Ferrari pushing to stay under own terms

Ferrari team principal Stefano Domenicali has said his team will do all it can to remain in Formula 1 under its own terms - after lodging legal action against the FIA on Friday

Ferrari pushing to stay under own terms

Following the failure of teams to reach agreement with the FIA during crisis talks at a Heathrow airport hotel to discuss fears about a two-tier F1, Ferrari lodged an injunction against the sport's governing body's plans for 2010.

Ferrari believes that the FIA has breached a technical veto it has on future technical regulation changes by pushing through a voluntary £40 million budget cap - and has taken its complaint to the French courts.

Speaking after a number of meetings on Friday, Domenicali made it clear that the Maranello outfit was pushing hard to ensure that it could remain in an F1 it was happy to race in.

"For us it's very important, it's our life," said Domenicali. "We want to fight in order to make sure that we will be in the championship in the right way."

The legal action in France was taken after Ferrari president Luca di Montezemolo was given the authority by his company's board earlier this week to do all he could to protect Ferrari's interests.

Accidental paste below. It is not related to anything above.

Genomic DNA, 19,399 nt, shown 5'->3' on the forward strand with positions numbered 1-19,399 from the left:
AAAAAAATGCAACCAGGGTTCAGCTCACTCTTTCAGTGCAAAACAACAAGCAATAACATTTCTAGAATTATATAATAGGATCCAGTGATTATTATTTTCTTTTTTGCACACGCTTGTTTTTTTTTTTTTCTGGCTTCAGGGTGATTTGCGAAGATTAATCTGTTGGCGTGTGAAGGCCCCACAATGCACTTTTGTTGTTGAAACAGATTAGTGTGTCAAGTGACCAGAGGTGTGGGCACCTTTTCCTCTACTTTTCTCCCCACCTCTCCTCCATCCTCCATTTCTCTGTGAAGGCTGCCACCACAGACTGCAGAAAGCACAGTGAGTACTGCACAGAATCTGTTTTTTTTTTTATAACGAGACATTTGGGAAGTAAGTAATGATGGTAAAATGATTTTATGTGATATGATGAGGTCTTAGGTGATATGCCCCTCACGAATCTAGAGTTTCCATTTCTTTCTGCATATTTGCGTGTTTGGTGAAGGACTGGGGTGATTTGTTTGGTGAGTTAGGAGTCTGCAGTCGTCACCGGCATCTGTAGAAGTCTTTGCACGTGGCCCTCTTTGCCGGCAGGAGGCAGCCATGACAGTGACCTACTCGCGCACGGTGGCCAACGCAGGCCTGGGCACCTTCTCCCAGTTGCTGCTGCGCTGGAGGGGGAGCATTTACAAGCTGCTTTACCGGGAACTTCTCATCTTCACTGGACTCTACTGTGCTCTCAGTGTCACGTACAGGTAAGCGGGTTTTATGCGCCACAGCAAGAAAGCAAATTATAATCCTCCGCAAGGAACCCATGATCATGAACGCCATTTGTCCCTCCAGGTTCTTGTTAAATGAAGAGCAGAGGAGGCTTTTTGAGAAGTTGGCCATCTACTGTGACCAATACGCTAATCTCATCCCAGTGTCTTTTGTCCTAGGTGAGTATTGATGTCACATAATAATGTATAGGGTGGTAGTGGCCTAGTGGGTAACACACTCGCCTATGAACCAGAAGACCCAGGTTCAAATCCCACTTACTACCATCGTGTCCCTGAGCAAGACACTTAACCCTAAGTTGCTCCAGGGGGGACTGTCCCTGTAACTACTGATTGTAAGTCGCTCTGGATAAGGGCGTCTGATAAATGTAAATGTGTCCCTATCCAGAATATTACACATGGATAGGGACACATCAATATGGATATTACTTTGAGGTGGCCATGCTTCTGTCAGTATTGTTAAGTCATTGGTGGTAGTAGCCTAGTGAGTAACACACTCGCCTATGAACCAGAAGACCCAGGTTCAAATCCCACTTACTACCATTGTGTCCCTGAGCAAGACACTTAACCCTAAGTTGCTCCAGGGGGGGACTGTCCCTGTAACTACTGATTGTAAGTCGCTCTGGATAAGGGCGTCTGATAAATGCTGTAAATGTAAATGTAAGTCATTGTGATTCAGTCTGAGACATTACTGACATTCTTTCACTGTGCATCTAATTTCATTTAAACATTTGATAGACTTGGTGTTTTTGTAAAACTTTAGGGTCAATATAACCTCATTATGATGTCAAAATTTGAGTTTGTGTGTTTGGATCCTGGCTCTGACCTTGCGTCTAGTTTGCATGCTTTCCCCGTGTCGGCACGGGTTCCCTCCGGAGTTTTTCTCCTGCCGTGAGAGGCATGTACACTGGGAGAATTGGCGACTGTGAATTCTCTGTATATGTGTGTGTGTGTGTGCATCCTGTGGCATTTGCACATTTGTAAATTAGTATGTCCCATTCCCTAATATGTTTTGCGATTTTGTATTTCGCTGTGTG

Speaking about the action, Domenicali said: "What I can say is that there is nothing new in that. If you look at what was the outcome of our board, the Ferrari board, it was clearly indicated that the president has the mandate from the board to protect the rights of Ferrari."

Domenicali refused to confirm the specific existence of the technical veto - which was granted to the team back in 1998.

"I think I cannot go into these details. There are certain things that are in these rights and no more than that."

FIA president Max Mosley said he did not believe Ferrari's action, which is set to be heard next Tuesday, was valid because the team's veto was no longer in place.

"We will say first of all it is no longer in place and if they wanted to do a veto - they were in the [FIA] meeting on March 17 and they should have done it there if they didn't agree. Instead, they just sat there," said Mosley.

"Anyway, it will be our contention that they walked away from that agreement some time ago."

However, other teams said they were supportive of Ferrari's actions.

Toyota team principal John Howett said: "I understand Ferrari has taken some sort of action, and from Toyota's perspective we understand their position and we support them."

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